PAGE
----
The race to be a start-up nation

A survey reveals that better innovation may lie in how well each country replaces a cultural taboo against failure in business with encouraging faith in finding the best ideas.

AP Photo
People attend meetings at the world's biggest start-up incubator, Station F, in Paris, Jan. 31. For a glimpse at President Emmanuel Macron's vision for the new French economy, look no farther than Station F. Entrepreneurs don virtual reality goggles and share ideas with business angels in this old Paris train station-turned-start­up incubator.

 One way to gauge the world’s pace of innovation is to measure how many people fear failure in business. In a just-released survey of 44 countries by Amway, about half of 50,000 people interviewed said they would be willing to risk failure if they were to start a business.

Where do so many people get so much confidence in even thinking about being an entrepreneur?

One answer may lie in another of the survey’s findings. Over half said they are capable of developing new business ideas.

In other words, risking failure in a start-up may rely on a person’s faith in eventually finding the right idea for success. Failure is not personal; it is merely a necessary eye-opener on where to better place one’s hopes and resources. The arc of innovation may be long. But it bends toward those who learn from blunders rather than fear them.

That’s a hard lesson in countries with cultural taboos against business failures. The potential for shame can discourage an entrepreneur. Breaking that taboo requires a big cultural shift. One place where that is now happening is Europe. Its leaders wonder why the Continent has failed to produce its own versions of Apple, Amazon, Facebook, and Google (or the Chinese equivalents).

In the Amway survey, only 19 percent of Germans said they were willing to risk failure in starting a business. In Britain, it is 33 percent. For France, 36 percent.

By comparison, the figure in the United States is 74 percent. And for China it is 86 percent. In those countries, a high tolerance for uncertainty in starting a business allows for failure. The reward is more innovation and more economic growth.

To change Europe’s culture, French President Emmanuel Macron is not only pushing reforms in his own country, such as cutting red tape and taxes, but within the European Union. He wants “breakthrough innovation” that relies on “failure-tolerant” policies toward business.

One example of this culture shift, as reported by the BBC, are weekly meetings of young techies in Berlin. They gather to learn from each other’s mistakes. The meetings, called “Failure Nights,” are part of a worldwide movement to challenge each country’s peculiar fears of failure. A similar movement is an enterprise called Startupbootcamp. It began in the Netherlands and helps people find resources for new high-tech ventures.

This rising celebration of business failures is even being measured. The Failure Institute, based in Mexico, issued a report last year on “failure trends” around the world. The report does more than simply show where firms are closing. It also makes a point of explaining why.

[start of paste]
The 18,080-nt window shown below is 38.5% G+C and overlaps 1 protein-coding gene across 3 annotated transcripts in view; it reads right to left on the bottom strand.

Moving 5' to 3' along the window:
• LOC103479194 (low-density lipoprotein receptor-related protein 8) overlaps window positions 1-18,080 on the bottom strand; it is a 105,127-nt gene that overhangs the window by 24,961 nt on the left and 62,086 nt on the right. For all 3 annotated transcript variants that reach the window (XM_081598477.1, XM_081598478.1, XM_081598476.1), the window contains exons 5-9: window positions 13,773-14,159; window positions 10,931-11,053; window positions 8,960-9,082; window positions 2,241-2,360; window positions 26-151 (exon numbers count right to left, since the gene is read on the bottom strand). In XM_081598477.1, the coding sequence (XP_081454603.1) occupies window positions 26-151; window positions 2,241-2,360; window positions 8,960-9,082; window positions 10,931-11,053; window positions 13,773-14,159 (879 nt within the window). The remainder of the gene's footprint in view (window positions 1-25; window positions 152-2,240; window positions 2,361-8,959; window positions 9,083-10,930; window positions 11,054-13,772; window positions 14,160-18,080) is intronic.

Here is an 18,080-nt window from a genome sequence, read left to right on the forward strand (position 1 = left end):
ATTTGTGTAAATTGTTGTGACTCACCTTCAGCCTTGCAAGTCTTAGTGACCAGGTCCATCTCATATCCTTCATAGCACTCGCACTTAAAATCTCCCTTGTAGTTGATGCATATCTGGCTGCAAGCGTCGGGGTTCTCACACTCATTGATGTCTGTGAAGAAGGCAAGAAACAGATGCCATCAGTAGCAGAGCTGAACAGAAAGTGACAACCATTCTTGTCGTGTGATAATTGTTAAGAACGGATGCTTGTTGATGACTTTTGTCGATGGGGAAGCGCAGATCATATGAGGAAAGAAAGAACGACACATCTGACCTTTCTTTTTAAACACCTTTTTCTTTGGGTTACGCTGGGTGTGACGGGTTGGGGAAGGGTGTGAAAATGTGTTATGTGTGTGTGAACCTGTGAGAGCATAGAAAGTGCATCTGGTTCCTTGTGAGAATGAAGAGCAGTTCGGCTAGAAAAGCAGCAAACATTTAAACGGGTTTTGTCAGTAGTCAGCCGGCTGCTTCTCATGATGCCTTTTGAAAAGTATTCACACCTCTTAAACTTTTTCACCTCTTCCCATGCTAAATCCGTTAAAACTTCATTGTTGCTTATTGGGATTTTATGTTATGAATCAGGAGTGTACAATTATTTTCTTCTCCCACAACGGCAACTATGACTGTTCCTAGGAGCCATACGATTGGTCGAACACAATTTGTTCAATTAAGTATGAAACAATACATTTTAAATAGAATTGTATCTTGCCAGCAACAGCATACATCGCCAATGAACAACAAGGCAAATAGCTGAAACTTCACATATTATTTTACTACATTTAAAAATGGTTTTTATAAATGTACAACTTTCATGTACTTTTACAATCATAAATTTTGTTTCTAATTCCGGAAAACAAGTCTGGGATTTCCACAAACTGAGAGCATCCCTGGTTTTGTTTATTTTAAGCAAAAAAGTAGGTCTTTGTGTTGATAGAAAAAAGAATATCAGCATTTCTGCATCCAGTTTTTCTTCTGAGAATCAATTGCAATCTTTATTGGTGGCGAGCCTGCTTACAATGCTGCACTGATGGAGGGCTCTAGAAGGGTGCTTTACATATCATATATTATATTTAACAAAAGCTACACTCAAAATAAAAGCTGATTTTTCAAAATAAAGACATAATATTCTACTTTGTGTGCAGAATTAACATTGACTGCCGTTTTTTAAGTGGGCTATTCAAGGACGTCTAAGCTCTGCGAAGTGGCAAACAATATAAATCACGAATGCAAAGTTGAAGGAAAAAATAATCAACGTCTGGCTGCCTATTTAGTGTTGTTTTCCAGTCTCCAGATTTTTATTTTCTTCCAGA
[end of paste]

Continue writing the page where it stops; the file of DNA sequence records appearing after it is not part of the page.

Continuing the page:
And that is just the kind of discovery for good ideas that can turn fear into hope for the world’s would-be entrepreneurs.

You've read  of  free articles. Subscribe to continue.
Real news can be honest, hopeful, credible, constructive.
What is the Monitor difference? Tackling the tough headlines – with humanity. Listening to sources – with respect. Seeing the story that others are missing by reporting what so often gets overlooked: the values that connect us. That’s Monitor reporting – news that changes how you see the world.

Dear Reader,

About a year ago, I happened upon this statement about the Monitor in the Harvard Business Review – under the charming heading of “do things that don’t interest you”:

“Many things that end up” being meaningful, writes social scientist Joseph Grenny, “have come from conference workshops, articles, or online videos that began as a chore and ended with an insight. My work in Kenya, for example, was heavily influenced by a Christian Science Monitor article I had forced myself to read 10 years earlier. Sometimes, we call things ‘boring’ simply because they lie outside the box we are currently in.”

If you were to come up with a punchline to a joke about the Monitor, that would probably be it. We’re seen as being global, fair, insightful, and perhaps a bit too earnest. We’re the bran muffin of journalism.

But you know what? We change lives. And I’m going to argue that we change lives precisely because we force open that too-small box that most human beings think they live in.

The Monitor is a peculiar little publication that’s hard for the world to figure out. We’re run by a church, but we’re not only for church members and we’re not about converting people. We’re known as being fair even as the world becomes as polarized as at any time since the newspaper’s founding in 1908.

We have a mission beyond circulation, we want to bridge divides. We’re about kicking down the door of thought everywhere and saying, “You are bigger and more capable than you realize. And we can prove it.”

If you’re looking for bran muffin journalism, you can subscribe to the Monitor for $15. You’ll get the Monitor Weekly magazine, the Monitor Daily email, and unlimited access to

QR Code to The race to be a start-up nation
Read this article in
QR Code to Subscription page
Start your subscription today